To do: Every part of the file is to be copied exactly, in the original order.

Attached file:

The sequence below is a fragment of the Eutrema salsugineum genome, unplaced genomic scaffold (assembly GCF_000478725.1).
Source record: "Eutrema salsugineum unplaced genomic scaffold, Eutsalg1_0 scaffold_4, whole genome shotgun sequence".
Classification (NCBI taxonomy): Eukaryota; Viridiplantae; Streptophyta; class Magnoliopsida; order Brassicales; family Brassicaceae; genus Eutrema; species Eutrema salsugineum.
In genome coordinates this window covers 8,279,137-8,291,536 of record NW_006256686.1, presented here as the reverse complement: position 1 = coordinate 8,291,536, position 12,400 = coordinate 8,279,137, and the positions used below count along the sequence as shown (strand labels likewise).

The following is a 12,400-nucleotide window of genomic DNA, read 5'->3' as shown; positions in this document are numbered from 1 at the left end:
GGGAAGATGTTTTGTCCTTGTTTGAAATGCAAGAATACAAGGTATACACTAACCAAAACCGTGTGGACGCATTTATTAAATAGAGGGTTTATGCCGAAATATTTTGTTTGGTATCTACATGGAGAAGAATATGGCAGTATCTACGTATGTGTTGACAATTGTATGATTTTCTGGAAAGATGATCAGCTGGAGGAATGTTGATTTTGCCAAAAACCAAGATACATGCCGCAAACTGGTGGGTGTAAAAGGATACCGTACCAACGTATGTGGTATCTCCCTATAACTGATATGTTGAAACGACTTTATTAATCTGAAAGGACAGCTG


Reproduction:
The sequence below is a fragment of the Eutrema salsugineum genome, unplaced genomic scaffold (assembly GCF_000478725.1).
Source record: "Eutrema salsugineum unplaced genomic scaffold, Eutsalg1_0 scaffold_4, whole genome shotgun sequence".
Classification (NCBI taxonomy): Eukaryota; Viridiplantae; Streptophyta; class Magnoliopsida; order Brassicales; family Brassicaceae; genus Eutrema; species Eutrema salsugineum.
In genome coordinates this window covers 8,279,137-8,291,536 of record NW_006256686.1, presented here as the reverse complement: position 1 = coordinate 8,291,536, position 12,400 = coordinate 8,279,137, and the positions used below count along the sequence as shown (strand labels likewise).

The following is a 12,400-nucleotide window of genomic DNA, read 5'->3' as shown; positions in this document are numbered from 1 at the left end:
GGGAAGATGTTTTGTCCTTGTTTGAAATGCAAGAATACAAGGTATACACTAACCAAAACCGTGTGGACGCATTTATTAAATAGAGGGTTTATGCCGAAATATTTTGTTTGGTATCTACATGGAGAAGAATATGGCAGTATCTACGTATGTGTTGACAATTGTATGATTTTCTGGAAAGATGATCAGCTGGAGGAATGTTGATTTTGCCAAAAACCAAGATACATGCCGCAAACTGGTGGGTGTAAAAGGATACCGTACCAACGTATGTGGTATCTCCCTATAACTGATATGTTGAAACGACTTTATTAATCTGAAAGGACAGCTG